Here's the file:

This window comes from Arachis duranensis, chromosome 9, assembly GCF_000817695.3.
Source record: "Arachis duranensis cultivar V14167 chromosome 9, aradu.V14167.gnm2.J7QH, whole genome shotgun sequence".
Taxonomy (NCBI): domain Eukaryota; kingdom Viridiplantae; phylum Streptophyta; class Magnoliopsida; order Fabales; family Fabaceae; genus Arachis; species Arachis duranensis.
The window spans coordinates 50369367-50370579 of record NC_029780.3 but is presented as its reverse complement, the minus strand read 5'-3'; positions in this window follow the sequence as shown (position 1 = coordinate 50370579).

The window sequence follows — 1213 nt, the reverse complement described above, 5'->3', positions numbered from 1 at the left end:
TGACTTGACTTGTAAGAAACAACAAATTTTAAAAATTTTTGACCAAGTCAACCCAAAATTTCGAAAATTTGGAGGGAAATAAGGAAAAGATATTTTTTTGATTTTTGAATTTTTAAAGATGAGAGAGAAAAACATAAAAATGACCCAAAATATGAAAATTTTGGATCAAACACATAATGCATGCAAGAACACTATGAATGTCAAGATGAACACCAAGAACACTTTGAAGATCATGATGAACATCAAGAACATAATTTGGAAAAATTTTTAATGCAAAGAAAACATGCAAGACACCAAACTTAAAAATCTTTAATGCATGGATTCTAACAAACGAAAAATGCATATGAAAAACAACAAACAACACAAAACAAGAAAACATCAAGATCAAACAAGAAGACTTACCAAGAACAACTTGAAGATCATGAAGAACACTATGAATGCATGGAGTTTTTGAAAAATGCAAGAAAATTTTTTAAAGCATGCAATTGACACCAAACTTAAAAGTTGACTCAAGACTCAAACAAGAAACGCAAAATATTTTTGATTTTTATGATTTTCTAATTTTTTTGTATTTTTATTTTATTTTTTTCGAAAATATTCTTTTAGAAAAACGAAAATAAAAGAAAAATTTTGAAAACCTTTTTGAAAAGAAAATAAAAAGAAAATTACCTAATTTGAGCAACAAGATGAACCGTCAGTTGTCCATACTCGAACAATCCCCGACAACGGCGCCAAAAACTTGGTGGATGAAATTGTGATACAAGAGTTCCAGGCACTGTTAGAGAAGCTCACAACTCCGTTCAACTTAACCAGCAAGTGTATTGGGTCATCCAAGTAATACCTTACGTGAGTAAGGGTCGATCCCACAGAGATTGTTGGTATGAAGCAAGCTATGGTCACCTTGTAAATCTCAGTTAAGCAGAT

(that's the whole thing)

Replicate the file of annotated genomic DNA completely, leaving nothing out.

This window comes from Arachis duranensis, chromosome 9, assembly GCF_000817695.3.
Source record: "Arachis duranensis cultivar V14167 chromosome 9, aradu.V14167.gnm2.J7QH, whole genome shotgun sequence".
Taxonomy (NCBI): domain Eukaryota; kingdom Viridiplantae; phylum Streptophyta; class Magnoliopsida; order Fabales; family Fabaceae; genus Arachis; species Arachis duranensis.
The window spans coordinates 50369367-50370579 of record NC_029780.3 but is presented as its reverse complement, the minus strand read 5'-3'; positions in this window follow the sequence as shown (position 1 = coordinate 50370579).

The window sequence follows — 1213 nt, the reverse complement described above, 5'->3', positions numbered from 1 at the left end:
TGACTTGACTTGTAAGAAACAACAAATTTTAAAAATTTTTGACCAAGTCAACCCAAAATTTCGAAAATTTGGAGGGAAATAAGGAAAAGATATTTTTTTGATTTTTGAATTTTTAAAGATGAGAGAGAAAAACATAAAAATGACCCAAAATATGAAAATTTTGGATCAAACACATAATGCATGCAAGAACACTATGAATGTCAAGATGAACACCAAGAACACTTTGAAGATCATGATGAACATCAAGAACATAATTTGGAAAAATTTTTAATGCAAAGAAAACATGCAAGACACCAAACTTAAAAATCTTTAATGCATGGATTCTAACAAACGAAAAATGCATATGAAAAACAACAAACAACACAAAACAAGAAAACATCAAGATCAAACAAGAAGACTTACCAAGAACAACTTGAAGATCATGAAGAACACTATGAATGCATGGAGTTTTTGAAAAATGCAAGAAAATTTTTTAAAGCATGCAATTGACACCAAACTTAAAAGTTGACTCAAGACTCAAACAAGAAACGCAAAATATTTTTGATTTTTATGATTTTCTAATTTTTTTGTATTTTTATTTTATTTTTTTCGAAAATATTCTTTTAGAAAAACGAAAATAAAAGAAAAATTTTGAAAACCTTTTTGAAAAGAAAATAAAAAGAAAATTACCTAATTTGAGCAACAAGATGAACCGTCAGTTGTCCATACTCGAACAATCCCCGACAACGGCGCCAAAAACTTGGTGGATGAAATTGTGATACAAGAGTTCCAGGCACTGTTAGAGAAGCTCACAACTCCGTTCAACTTAACCAGCAAGTGTATTGGGTCATCCAAGTAATACCTTACGTGAGTAAGGGTCGATCCCACAGAGATTGTTGGTATGAAGCAAGCTATGGTCACCTTGTAAATCTCAGTTAAGCAGAT